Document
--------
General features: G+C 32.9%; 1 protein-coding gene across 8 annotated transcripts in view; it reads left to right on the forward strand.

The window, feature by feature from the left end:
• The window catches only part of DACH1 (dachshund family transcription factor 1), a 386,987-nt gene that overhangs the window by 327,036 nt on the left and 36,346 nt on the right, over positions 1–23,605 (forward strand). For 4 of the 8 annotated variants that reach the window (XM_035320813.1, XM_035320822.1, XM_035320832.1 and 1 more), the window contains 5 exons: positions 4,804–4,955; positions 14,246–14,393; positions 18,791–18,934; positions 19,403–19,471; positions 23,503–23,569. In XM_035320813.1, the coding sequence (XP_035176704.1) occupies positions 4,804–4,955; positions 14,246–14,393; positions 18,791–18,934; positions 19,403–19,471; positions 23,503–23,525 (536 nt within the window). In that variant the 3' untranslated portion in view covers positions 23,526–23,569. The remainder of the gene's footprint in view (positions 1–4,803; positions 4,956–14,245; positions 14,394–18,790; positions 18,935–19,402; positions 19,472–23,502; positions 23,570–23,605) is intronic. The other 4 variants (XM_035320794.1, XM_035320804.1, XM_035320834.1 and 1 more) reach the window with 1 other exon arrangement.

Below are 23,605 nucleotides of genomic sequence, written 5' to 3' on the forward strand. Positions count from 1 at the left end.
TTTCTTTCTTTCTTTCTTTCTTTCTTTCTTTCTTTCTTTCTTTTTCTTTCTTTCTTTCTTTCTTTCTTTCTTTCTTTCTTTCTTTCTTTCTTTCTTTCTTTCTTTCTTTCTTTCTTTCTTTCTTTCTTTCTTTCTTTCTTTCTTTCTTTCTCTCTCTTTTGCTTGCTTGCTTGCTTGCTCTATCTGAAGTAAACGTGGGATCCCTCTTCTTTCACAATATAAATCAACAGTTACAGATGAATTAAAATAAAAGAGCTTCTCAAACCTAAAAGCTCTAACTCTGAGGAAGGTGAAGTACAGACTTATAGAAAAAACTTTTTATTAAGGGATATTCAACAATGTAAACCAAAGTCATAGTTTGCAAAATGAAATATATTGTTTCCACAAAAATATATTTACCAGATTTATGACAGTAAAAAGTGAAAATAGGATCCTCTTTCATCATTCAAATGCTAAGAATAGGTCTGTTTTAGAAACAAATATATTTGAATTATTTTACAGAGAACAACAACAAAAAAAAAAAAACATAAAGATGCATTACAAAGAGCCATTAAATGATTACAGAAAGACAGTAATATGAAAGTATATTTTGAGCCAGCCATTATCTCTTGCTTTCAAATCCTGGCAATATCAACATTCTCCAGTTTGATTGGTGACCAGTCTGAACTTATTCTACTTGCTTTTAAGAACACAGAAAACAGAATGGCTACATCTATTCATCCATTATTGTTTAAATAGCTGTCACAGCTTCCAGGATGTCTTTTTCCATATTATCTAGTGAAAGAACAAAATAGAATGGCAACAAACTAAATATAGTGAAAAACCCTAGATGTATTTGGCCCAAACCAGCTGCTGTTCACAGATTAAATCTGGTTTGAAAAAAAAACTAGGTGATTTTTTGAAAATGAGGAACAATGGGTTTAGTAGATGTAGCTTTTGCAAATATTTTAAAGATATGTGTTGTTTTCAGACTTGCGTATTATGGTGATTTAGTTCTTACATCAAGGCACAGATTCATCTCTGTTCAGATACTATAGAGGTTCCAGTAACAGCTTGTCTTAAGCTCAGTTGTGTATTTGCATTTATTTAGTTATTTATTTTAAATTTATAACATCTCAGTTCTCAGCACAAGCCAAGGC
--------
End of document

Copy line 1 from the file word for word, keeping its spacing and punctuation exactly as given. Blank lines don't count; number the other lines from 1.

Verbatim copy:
General features: G+C 32.9%; 1 protein-coding gene across 8 annotated transcripts in view; it reads left to right on the forward strand.